Here are the results I came up with.
At 1800 yards you would have needed 53.8 MOA from the above figures. At that range your velocity would have been 1035 FPS and the energy would have been 190 FP.

To be realistic of the shot. At 1300 yards with the above values you gave us,you would have needed 23.3 MOA above the 450 yd zero which is consistant with what you said. Your bullet would have been going 1481 FPS and the energy would have been 390 FP.
This is in line with what you said your math came up with.
Therefore, I question the Rangefinder at this point.
I believe it read you 500 Plus yards further then what the yardage really was. By the numbers I came up with the shot was in fact at or near 1300 yards.
Regardless, it was a fine shot.
I have not seen ANY and I stress ANY commercial rangefinder that was totally accurate in all weather conditions like the military models. I have friends who have the same rangefinder you used and said they have had problems with accuracy from shot to shot at extended ranges and in different weather conditions.
The most powerfull laser available (they are not eye safe) are the military Russian and the US Litton made units. These are extremely accurate and will repeat shot after shot in ANY weather condition change.

To sum this up, I think you made a fine shot on the fox but, I believe the range was closer to 1300 yards rather then 1800 yards as per your MOA used to get to him.

As you know, all ballistics programs are not the same however, they are very close.
I'm sure Warren's program is probably the best of the three of us but, I like the Oehler program out of the ones I have tried.
I think all of us are in the ballpark on this one.
The range (1800 yards) is in question though.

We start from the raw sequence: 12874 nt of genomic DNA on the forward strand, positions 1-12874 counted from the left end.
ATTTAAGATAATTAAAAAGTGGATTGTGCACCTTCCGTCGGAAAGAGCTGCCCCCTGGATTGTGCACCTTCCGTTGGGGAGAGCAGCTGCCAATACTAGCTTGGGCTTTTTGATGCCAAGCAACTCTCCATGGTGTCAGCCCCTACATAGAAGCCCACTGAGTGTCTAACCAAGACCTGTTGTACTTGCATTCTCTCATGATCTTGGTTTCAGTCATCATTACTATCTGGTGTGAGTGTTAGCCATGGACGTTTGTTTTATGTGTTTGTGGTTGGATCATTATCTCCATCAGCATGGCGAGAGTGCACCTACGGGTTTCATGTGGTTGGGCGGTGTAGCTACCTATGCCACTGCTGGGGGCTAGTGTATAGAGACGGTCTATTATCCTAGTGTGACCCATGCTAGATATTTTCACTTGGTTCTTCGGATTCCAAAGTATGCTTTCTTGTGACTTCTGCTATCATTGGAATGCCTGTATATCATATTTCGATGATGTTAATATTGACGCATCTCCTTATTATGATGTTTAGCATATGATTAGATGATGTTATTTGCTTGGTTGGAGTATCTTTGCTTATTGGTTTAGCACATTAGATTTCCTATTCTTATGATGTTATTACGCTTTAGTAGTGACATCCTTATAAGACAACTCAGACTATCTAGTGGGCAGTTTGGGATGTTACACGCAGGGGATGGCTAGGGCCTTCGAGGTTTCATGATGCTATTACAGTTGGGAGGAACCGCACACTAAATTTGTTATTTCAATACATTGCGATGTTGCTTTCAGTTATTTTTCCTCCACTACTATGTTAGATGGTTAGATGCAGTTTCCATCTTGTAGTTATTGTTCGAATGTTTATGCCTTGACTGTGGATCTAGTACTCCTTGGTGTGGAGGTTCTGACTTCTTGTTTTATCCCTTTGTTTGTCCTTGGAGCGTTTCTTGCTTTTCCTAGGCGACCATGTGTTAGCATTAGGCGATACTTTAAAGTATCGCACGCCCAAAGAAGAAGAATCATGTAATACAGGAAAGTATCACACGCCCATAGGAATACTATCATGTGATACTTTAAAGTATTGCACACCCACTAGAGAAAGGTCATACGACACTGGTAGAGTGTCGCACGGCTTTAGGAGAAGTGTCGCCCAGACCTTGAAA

Good hunting to you.
Darryl Cassel

[ 07-30-2001: Message edited by: Darryl Cassel ]

[ 07-30-2001: Message edited by: Darryl Cassel ]
Dear MR Cassel and Mr Jensen you are right I did make a large mistake on the set up when i said ten clicks I ment as a new commer to this from the ZERO to Zero witch is quite a bit more than 10 clicks matter of fact on my scope it comes out to 42 clicks to be exact and with the 22 moa of lift from my scope that comes out to 64 Moa, and with to the point of getting all the Info it was -48 degrees with a high over cast and no wind felt and i was at 5900 ft above sea leavel and my garmen 12XL GPS gave me a reading Of 1 mile and a tenth I was just interested in seeing how far it was I knew it was the longest shot i have ever made to this date plus i had to walk all the way over there anyway LOL LOL LOL so i just wanted to see how far I went.The point to me was not rather i made a super shot or to Brag I am not that kind of person the point was that the fox was still alive and i really wanted to get the info on better rifles and loads for long Range work to make me better at my job and not have to pack a rifle over what the weight i pack now. I am interested in this 6.5x 300 is it like the 7 X 61 sharp and hart only better and will i have a schoulder left at the end of the day LOL LOL LOL LOL Please do not waste any more of your important time on the yardage to me now it is not very inportant. I have lived in the state of Alaska for the last 21 years and watch many people miss a spike fork bull moose at 100 yards and to hit a fox at any range past 500 yards is a great thing and there would be a lot of back slapping going on and no sir i would have no idea how to add for the bullit spin again thank you for all the time you bouth put in to this one question I can only wish that with time i can gain the abilty to beable to do what you to men can do :Sincerly Yours Roy